School Name: Ecole Christine Morrison Elementary
School District: SD#75 Mission
Inquiry Team Members: Judy.firstname.lastname@example.org; Suzanne.email@example.com; Shannon.firstname.lastname@example.org; email@example.com
Inquiry Team Contact Email: firstname.lastname@example.org
Type of Inquiry: NOIIE
Grade Levels: Primary (K-3), Intermediate (4-7)
Curricular Area(s): Applied Design, skills & Technology, Language Arts – Literacy, Physical & Health Education, Science
Focus Addressed: Indigenous understandings (for example, Traditional Knowledge, oral history, reconciliation), Experiential learning, First Peoples Principles of Learning, Indigenous pedagogy, Land, Nature or Place-based learning
In one sentence, what was your focus for the year? Connecting Aboriginal understandings and oral story telling practices through experiential, applied design, skills & technology practices based upon the use of our nature classroom, the land, nature or placed-based learning.
Scanning: The schools’ MDI report for 2017-18 indicated a gap in environmental awareness and opportunities to engage with nature, by the students at our school. Our team used the First Peoples’ Principles of Learning to understand what’s going on for our learners based on the following questions:
• Do learners see what they are learning in school as contributing to their own well‐being and to that of their families and communities?
• Are learners developing a deeper sense of place?
• Do they have a chance to explore and understand the consequences of their actions?
• Do they have the opportunity to learn from and with different generations?
• Are they developing a greater understanding of, and appreciation for, Indigenous
• To what extent are stories part of their experience at school?
• Are they developing patience?
• Are they exploring their own identity?
To further develop student and teacher perspectives on First Peoples’ traditions, we chose to engage students in the environmental perspectives by creating two Nature Classrooms. The first designated area consists of a forested area located within the fenced perimeter of the school. The second, a large Outdoor Classroom, has been created with natural materials. Through grant and PAC funding these spaces have given teachers and students the opportunity to access nature and explore.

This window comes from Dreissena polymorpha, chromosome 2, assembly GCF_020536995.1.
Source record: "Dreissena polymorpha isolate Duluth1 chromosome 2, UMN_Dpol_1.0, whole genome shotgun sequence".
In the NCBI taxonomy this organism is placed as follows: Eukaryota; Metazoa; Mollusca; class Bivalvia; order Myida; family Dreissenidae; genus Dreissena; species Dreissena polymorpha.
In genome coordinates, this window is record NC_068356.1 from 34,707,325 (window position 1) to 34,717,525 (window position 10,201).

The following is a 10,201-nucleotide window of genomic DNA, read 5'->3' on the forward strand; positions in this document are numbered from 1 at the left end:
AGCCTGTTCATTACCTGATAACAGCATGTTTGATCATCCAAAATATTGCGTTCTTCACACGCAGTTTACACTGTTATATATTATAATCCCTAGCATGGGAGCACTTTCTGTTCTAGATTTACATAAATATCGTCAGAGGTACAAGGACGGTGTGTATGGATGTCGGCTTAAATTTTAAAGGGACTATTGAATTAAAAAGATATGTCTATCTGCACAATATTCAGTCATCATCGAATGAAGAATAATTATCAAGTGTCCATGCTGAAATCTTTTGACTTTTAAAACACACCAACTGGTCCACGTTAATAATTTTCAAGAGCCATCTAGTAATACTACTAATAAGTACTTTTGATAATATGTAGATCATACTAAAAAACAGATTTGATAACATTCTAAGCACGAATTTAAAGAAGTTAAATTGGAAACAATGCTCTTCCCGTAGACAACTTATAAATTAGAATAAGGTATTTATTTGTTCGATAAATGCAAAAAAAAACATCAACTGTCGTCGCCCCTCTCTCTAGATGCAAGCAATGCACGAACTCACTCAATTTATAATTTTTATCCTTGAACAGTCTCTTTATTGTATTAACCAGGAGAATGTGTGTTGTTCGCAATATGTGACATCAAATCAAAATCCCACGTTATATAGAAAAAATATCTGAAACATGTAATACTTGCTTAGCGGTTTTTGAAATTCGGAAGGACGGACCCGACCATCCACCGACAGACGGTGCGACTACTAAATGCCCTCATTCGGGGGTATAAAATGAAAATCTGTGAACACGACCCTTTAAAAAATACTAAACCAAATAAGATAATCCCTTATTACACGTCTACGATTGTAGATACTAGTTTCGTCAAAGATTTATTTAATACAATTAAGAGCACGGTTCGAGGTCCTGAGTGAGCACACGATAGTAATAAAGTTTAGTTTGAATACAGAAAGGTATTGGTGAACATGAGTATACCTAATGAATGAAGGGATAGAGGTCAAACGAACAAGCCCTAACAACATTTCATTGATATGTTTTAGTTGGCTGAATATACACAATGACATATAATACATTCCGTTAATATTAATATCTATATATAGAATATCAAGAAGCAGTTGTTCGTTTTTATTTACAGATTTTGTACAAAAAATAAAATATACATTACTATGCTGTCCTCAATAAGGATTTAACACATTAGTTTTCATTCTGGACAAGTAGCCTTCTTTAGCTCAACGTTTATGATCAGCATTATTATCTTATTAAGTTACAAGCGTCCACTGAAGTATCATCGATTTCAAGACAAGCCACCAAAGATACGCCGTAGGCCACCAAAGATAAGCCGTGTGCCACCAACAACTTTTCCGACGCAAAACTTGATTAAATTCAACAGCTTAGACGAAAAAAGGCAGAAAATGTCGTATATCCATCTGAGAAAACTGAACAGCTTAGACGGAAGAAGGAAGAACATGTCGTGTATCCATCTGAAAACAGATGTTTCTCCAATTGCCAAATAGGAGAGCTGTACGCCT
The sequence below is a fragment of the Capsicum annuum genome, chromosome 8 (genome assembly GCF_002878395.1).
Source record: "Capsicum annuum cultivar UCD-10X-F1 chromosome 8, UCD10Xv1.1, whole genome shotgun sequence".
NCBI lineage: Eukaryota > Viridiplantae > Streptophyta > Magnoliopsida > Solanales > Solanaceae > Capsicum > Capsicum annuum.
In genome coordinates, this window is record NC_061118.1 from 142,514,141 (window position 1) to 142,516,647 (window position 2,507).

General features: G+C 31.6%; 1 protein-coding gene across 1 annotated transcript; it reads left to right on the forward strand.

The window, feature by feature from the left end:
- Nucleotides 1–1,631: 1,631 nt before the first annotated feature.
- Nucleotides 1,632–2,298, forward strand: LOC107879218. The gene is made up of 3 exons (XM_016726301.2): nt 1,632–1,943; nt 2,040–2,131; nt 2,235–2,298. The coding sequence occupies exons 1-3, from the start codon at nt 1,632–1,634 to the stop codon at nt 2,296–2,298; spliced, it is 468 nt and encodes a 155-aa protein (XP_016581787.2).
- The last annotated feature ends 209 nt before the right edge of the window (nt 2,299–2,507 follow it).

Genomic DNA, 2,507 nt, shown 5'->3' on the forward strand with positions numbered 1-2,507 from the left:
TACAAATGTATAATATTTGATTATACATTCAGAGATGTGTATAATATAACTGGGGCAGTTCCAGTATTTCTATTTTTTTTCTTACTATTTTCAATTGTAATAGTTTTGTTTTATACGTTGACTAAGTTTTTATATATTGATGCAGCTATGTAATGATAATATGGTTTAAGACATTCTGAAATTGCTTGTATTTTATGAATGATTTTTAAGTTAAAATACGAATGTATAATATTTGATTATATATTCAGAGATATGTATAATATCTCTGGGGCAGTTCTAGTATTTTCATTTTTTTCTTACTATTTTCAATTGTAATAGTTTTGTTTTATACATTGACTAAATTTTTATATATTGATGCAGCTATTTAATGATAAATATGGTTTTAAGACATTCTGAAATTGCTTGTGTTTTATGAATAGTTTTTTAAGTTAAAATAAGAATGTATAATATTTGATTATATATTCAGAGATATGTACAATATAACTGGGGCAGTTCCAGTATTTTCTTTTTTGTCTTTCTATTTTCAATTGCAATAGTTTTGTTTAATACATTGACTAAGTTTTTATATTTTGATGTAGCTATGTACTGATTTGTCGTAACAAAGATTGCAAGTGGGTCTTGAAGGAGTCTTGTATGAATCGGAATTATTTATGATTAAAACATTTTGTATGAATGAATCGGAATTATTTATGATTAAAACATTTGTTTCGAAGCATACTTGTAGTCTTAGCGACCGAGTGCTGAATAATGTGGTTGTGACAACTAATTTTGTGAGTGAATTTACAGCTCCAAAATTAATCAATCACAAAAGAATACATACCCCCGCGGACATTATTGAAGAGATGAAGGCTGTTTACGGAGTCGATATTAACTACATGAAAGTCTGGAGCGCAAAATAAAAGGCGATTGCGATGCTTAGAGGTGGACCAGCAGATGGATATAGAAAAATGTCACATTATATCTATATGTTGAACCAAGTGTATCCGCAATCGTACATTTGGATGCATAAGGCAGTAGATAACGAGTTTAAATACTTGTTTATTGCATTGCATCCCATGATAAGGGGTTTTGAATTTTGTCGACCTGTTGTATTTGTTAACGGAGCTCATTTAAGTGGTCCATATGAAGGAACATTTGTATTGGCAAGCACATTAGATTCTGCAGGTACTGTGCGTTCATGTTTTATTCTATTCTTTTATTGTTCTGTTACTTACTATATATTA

Focusing on the connection to land and place will provide insight for students and our team about making connections, as well as the overall impact of environmental learning.
Our key questions included: What connections do our students have to nature from the Elders, the school, and the community? How do these connections impact their learning and social-emotional well-being? How can we make the impact of learning in a natural outdoor environment relevant and meaningful to the students’ lives?
Focus: Our focus aims to explore the impact of being in nature for students, which requires our teaching staff to be informed. Since PAC had approved more funds to develop our greening project, we wanted staff to have the opportunity to connect and develop the skills to use the green areas of the school, to benefit students’ learning. We hope to better equip those staff members that are already using the Outdoor Classroom, as well as engage those staff members who are not using the Outdoor Classroom to its full potential. Once we have developed teacher familiarity and experience, they can act as mentors to students and guide the students in their engagement with nature.
Hunch: Our hunch is that the structure of the traditional school environment, along with the need to meet curricular demands and a focus on the need to excel in the traditional subjects, contribute to a Nature Deficit (Richard Louv, website: http://richardlouv.com/ ) in students. However, exposure to nature is essential for children’s physical and emotional health, improving their cognitive abilities, and resistance to negative stresses and depression. In order to create the conditions that build curiosity (not defensiveness), we will need to inform our practice as teachers.